How to make a non-disastrous debt-limit deal

Reuters

Speaker of the House John Boehner turns away after speaking to the news media with US House Majority Leader Eric Cantor (R-VA) at his side at 1:00 am in the morning after the House of Representatives voted to send their funding bill with delays to the "Obamacare" health care act into a conference with the Senate, prompting a shutdown of portions of the US government in Washington, October 1, 2013.

Article Highlights

  • Repubs can end the shutdown, avoid a default and get a policy victory -- but only if Democrats get one, too.

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  • Well, most Republicans have already backed off the demands that their maximalists have been making.

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  • At the same time, a deal should include policies that minimize the potential damage of a future debt-limit standoff.

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  • Tthe question now is whether any bipartisan deal could be coupled with an increase in the debt ceiling.

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We are nearing the limit of the borrowing authority that Congress has given the federal government.

Almost everyone agrees that the debt ceiling needs to be raised. Not even the flintiest conservative has advanced a plan for bringing the U.S. budget deficit to zero in the next few weeks. And the consequences of hitting the debt limit seem highly likely to be disastrous -- even coming near it in 2011 seems to have hurt the economy.

Ideally, Republicans and Democrats would agree to couple the increase in the debt ceiling with measures to address the underlying problem that keeps leading to increases: the mismatch between our spending commitments and revenue. The debt limit provides the only occasion on which Congress and the president have to take responsibility for the amount of debt their fiscal policies generate.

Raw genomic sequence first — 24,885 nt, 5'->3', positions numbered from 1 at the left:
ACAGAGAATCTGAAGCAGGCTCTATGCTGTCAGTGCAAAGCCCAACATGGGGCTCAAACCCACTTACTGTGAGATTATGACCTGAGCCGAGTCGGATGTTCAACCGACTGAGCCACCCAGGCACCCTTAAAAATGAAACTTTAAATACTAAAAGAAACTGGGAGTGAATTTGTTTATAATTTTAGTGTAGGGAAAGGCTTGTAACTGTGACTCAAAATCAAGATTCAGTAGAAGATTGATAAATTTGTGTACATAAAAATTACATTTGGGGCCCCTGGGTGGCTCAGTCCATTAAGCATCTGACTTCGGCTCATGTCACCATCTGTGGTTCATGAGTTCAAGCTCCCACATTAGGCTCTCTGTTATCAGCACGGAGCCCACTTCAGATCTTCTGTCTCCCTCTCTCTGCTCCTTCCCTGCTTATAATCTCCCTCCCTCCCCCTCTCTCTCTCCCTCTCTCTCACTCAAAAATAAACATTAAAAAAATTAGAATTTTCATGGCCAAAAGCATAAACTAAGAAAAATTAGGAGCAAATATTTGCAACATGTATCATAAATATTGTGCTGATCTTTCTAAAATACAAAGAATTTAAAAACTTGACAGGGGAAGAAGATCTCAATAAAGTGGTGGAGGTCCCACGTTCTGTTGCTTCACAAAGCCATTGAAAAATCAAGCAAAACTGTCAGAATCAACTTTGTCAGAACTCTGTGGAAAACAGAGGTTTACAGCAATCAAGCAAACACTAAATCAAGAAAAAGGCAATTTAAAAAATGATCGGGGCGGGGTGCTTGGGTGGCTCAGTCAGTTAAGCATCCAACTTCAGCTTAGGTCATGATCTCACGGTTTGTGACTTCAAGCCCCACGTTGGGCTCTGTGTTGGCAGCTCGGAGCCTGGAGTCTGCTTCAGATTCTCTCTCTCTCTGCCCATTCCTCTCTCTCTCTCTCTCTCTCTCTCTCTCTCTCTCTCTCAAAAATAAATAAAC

This spring, I outlined some ideas for reducing the dangers of hitting the debt ceiling, and some ideas for reducing long-term debt that might generate bipartisan consensus. Watch the news for a few minutes, and you can see that no such consensus has gelled. No serious attempt has even been made to create one.

Republicans, meanwhile, have adopted an unrealistic sense of how much of their policy agenda they can achieve by tying it to the debt limit. (An unrealistic sense of leverage seems to be a pattern with them this year.) Many of them want to force President Barack Obama to make major changes to his health-care law, and in return give him nothing but the debt-limit increase.

No Precedent

There is no precedent for the satisfaction of such demands. Look back at every previous piece of legislation that raised the debt limit while also making changes to other government policies, and almost always the debt limit was the occasion for a bipartisan deal rather than the achievement of only one party’s goals.